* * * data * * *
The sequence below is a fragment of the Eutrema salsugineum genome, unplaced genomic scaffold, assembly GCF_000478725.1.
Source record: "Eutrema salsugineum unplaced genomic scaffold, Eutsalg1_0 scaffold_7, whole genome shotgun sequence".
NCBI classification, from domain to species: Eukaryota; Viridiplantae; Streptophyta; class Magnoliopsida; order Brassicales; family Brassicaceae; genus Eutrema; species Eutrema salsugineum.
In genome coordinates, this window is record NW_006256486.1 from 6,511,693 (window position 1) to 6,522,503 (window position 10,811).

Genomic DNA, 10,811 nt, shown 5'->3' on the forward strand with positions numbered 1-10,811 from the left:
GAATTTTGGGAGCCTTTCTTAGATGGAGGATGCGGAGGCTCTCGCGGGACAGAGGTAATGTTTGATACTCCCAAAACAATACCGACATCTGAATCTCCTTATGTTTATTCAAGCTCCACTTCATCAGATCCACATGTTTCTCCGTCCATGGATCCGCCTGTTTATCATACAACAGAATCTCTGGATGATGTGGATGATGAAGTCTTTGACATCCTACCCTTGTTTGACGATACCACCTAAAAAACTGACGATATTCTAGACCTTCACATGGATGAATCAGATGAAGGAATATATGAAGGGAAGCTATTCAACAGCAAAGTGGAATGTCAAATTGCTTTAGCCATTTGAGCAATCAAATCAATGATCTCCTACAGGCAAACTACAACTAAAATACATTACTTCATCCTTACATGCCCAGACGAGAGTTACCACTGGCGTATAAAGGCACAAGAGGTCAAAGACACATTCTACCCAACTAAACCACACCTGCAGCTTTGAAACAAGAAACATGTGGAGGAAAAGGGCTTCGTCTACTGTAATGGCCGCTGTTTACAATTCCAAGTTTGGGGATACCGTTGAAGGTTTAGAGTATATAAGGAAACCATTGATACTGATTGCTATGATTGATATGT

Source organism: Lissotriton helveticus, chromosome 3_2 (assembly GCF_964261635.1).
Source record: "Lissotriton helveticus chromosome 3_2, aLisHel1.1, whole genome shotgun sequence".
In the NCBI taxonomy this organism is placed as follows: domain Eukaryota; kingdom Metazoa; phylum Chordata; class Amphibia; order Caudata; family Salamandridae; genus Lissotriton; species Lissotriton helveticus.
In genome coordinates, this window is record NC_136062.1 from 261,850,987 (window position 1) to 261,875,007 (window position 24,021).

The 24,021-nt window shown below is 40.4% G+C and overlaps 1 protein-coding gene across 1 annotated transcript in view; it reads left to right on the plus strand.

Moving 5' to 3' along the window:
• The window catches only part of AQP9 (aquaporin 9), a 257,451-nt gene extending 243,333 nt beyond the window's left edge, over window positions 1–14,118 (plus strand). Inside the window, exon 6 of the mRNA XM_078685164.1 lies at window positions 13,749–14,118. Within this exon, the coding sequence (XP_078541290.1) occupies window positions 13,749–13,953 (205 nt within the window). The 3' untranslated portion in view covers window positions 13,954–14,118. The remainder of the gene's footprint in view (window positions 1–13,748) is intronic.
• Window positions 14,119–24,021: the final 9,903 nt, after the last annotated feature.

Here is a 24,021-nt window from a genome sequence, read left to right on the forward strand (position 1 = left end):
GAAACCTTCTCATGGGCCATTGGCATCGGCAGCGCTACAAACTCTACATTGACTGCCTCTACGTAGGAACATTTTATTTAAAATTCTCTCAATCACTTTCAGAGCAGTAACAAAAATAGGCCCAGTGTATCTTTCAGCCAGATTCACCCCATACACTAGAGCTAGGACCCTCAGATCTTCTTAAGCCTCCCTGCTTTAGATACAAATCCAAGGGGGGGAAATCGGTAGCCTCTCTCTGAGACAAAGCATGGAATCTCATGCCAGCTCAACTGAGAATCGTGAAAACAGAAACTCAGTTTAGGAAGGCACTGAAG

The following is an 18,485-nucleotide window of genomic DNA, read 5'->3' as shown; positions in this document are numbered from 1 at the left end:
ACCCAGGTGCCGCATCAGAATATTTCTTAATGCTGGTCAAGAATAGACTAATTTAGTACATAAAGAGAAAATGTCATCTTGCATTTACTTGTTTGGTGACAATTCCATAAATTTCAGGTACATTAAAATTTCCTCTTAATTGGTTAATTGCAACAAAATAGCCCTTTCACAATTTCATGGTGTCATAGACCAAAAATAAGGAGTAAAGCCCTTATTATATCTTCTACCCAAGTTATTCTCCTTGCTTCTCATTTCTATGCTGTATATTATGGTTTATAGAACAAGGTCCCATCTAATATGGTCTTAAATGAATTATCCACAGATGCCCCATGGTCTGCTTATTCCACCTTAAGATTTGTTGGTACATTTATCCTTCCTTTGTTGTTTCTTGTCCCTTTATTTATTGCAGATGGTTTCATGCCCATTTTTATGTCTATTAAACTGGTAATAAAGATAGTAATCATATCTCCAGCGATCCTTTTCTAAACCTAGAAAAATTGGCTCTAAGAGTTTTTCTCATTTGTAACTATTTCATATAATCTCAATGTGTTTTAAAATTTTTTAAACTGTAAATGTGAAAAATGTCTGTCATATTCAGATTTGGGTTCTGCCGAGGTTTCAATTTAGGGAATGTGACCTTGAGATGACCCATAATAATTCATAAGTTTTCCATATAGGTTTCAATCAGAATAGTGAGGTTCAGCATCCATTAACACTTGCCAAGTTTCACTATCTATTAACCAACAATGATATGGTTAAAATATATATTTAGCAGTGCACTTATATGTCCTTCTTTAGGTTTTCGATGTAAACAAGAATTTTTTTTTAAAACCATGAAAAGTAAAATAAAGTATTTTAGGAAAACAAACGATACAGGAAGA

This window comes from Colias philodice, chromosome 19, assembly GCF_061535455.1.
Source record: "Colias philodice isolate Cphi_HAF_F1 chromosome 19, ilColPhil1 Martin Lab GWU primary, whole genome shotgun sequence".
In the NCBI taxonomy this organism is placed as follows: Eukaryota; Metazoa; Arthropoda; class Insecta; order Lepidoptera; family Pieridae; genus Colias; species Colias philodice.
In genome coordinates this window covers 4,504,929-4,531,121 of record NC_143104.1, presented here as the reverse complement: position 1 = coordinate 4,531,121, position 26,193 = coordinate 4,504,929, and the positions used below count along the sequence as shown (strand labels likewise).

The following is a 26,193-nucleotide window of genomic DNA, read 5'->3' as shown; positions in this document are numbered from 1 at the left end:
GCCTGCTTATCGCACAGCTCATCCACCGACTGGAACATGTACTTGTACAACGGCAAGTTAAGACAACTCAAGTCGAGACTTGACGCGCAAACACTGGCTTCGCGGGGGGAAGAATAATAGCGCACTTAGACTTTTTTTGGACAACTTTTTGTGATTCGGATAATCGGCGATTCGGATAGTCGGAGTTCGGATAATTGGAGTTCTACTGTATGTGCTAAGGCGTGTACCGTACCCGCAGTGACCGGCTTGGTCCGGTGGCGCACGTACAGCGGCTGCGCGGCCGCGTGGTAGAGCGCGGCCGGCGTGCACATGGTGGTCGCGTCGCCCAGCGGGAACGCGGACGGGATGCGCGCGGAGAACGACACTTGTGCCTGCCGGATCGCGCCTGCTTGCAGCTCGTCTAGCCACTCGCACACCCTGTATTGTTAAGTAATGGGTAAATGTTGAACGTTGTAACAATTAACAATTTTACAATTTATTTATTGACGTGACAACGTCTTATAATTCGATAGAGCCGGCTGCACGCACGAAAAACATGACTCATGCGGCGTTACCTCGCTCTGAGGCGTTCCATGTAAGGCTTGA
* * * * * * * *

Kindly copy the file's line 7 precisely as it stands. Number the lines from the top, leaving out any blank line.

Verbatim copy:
Source organism: Lissotriton helveticus, chromosome 3_2 (assembly GCF_964261635.1).